“…one-third of human food comes from plants that rely on bats, bees, flies, moths, beetles, birds, and butterflies to pollinate them, according to the Ecological Society of America.
Of the top 150 prescription drugs used in the U.S., 118 originate from natural sources. Nine of the top ten drugs come from plants. The ecosystem also moderates weather extremes, disperses seeds, cycles and moves nutrients, purifies air and water, detoxifies and decomposes waste, controls pests, and provides aesthetic beauty”. (https://www.workingpreacher.org/craft.aspx?m=4377&post=1925, Patricia Tull, Professor OT Theology, Louisville Presbyterian Seminary, Jeffersonville, Indiana)

So, Christians give the thanks and the praise the glory for this marvellous world to God.

However, we know very well that not everyone does this. The dark side of a Vintage Festival or any beautiful thing we create is that we marvel at all this and claim it as our work, our achievement – not a gift but a right, not a thing to be managed well with deep gratitude and humility but a thing to be mastered with power and self-interest and praise.

But now to the second message in this display…
This display is also a sign of God’s time in our time: God’s seasons in and beyond the four seasons; God’s re-ordering of human time and human life for the good. There is an ecological and seasonal year and a church year and both are God’s. One is for the ordering of all people and things for the good of all, and one is for the salvation from sin and evil and the love of all.

This display bears witness not only to God’s goodness in all creation and all creativity, but also to God’s involvement and re-shaping of our seasons and times in his way, in his man, in his plan for the life of this broken world.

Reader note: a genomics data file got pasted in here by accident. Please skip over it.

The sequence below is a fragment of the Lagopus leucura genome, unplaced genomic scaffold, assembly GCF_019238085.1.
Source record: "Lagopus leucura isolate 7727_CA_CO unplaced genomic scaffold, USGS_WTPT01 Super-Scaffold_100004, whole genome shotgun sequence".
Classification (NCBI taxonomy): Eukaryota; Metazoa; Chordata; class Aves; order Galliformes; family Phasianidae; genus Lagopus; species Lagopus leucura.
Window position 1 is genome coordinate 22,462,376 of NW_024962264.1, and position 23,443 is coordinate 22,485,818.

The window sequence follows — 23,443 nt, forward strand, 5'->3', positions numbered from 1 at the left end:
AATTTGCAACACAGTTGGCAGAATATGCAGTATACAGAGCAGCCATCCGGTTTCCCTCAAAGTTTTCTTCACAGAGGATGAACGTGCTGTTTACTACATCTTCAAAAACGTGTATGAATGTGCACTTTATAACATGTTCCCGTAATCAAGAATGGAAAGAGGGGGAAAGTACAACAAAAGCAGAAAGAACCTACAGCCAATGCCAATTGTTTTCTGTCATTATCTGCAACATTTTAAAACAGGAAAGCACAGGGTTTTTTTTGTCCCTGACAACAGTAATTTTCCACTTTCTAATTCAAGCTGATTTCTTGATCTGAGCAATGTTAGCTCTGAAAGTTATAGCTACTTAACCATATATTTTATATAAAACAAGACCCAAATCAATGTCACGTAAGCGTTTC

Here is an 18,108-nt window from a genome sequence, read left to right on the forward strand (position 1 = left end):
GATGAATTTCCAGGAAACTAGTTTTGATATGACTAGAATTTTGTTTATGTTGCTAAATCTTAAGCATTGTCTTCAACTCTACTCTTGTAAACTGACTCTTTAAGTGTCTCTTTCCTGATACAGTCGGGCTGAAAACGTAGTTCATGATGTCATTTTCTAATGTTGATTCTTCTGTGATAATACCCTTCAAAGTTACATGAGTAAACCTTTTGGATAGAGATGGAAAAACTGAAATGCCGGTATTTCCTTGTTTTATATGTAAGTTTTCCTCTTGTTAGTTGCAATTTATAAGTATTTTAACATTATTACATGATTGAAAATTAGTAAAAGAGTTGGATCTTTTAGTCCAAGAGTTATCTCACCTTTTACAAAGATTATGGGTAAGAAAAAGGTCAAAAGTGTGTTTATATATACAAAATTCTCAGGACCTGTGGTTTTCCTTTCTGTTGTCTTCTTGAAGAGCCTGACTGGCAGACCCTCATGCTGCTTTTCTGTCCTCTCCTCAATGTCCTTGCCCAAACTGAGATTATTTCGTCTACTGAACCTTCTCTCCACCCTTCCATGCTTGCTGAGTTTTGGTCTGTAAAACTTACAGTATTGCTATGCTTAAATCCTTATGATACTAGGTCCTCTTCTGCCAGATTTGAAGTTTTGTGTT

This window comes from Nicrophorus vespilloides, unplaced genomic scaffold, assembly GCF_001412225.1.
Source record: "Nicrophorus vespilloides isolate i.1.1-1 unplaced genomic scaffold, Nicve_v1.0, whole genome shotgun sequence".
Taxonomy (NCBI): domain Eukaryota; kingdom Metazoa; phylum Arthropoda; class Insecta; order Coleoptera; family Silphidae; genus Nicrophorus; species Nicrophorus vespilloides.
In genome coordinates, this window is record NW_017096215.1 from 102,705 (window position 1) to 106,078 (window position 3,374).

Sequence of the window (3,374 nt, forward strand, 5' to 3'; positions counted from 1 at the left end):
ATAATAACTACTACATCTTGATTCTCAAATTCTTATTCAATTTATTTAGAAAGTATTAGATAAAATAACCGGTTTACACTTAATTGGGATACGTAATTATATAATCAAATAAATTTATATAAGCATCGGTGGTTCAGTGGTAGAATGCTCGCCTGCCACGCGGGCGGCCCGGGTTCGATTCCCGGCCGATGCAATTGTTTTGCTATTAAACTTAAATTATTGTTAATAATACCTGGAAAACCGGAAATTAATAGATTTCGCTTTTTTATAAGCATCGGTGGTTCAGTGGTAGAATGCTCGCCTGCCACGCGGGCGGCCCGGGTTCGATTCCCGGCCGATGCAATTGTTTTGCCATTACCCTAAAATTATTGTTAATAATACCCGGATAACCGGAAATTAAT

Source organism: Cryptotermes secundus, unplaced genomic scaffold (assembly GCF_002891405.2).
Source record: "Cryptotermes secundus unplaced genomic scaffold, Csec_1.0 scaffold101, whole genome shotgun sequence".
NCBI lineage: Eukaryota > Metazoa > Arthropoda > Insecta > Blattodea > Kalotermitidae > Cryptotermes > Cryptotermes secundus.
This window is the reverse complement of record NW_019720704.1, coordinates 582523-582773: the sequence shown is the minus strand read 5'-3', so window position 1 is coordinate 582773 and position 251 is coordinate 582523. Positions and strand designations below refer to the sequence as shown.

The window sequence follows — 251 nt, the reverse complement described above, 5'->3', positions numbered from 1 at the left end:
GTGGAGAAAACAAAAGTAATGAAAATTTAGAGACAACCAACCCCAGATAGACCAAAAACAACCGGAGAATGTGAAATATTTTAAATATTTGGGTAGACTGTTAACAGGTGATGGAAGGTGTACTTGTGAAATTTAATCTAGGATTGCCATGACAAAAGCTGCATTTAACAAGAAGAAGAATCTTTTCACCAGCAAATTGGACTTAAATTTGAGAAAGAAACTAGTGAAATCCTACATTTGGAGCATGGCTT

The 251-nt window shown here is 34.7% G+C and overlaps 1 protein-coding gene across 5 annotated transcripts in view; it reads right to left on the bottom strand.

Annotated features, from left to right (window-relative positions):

1 Timothy 2:1-7
3 This is good, and pleases God our Saviour, 4 who wants all people to be saved and to come to a knowledge of the truth. 5 For there is one God and one mediator between God and mankind, the man Christ Jesus, 6 who gave himself as a ransom for all people. This has now been witnessed to at the proper time.

“This has now been witnessed to at the proper time”.
There has come a “proper time”, says the Apostle, when God re-shaped all time – re-created his broken creation – re-made his loved people.

This “proper” time was “kairos” time, as the Bible calls it. “Kairos” time is different from “chronos” time, or normal marking of time. There came a time when it was the right time, the best time, the complete time, the proper time that needed to be seized, needed to be grabbed at and held on to. That time was in the giving of the Saviour to redeem all creation and time and seasons by his own shed blood.

By his death new creation began and by his resurrection dead human beings are made whole, made new, re-calibrated for God’s new time in his new covenant of grace.

So, the call goes out today from the Lord of all time and all seasons in life, “There is one mediator between God and humankind, the man, the Messiah Jesus, who gave himself as a ransom for all people”.

Why so? Because God “wants all people to be saved” from timeless, godless, dark emptiness. Old time is gone. God’s new time in his creation is here and today we see that the Spirit of Christ shapes our times and seasons. This beautiful display is just one more sign of God’s re-shaping of our time…..

A WEEK: It speaks of an 8 day week, not merely 7. The resurrection of Jesus is what we celebrate and receive again every 7 days. This a day beyond time – “the 8th day”, if you like – where the God of creation meets with his people en-mass and gives his gifts of new life over and over again for the life of the world.

A YEAR: Our year has not only 4 seasons of climate but God’s times within that….. Our earthly journey around the sun on planet earth is re-shaped in God’s story now. Advent, Christmas, Epiphany, Lent, Easter, Pentecost, over and over again…. We are kept in the gospel truth as we share the story in all four earthy seasons by these heavenly seasons.

A DAY: Our day has more than just sun rise and sunset. Our day at work or home or school or alone is shaped by God’s time – prayer in the morning and evening, or including midday as well, or even seven times per day in some Christian traditions.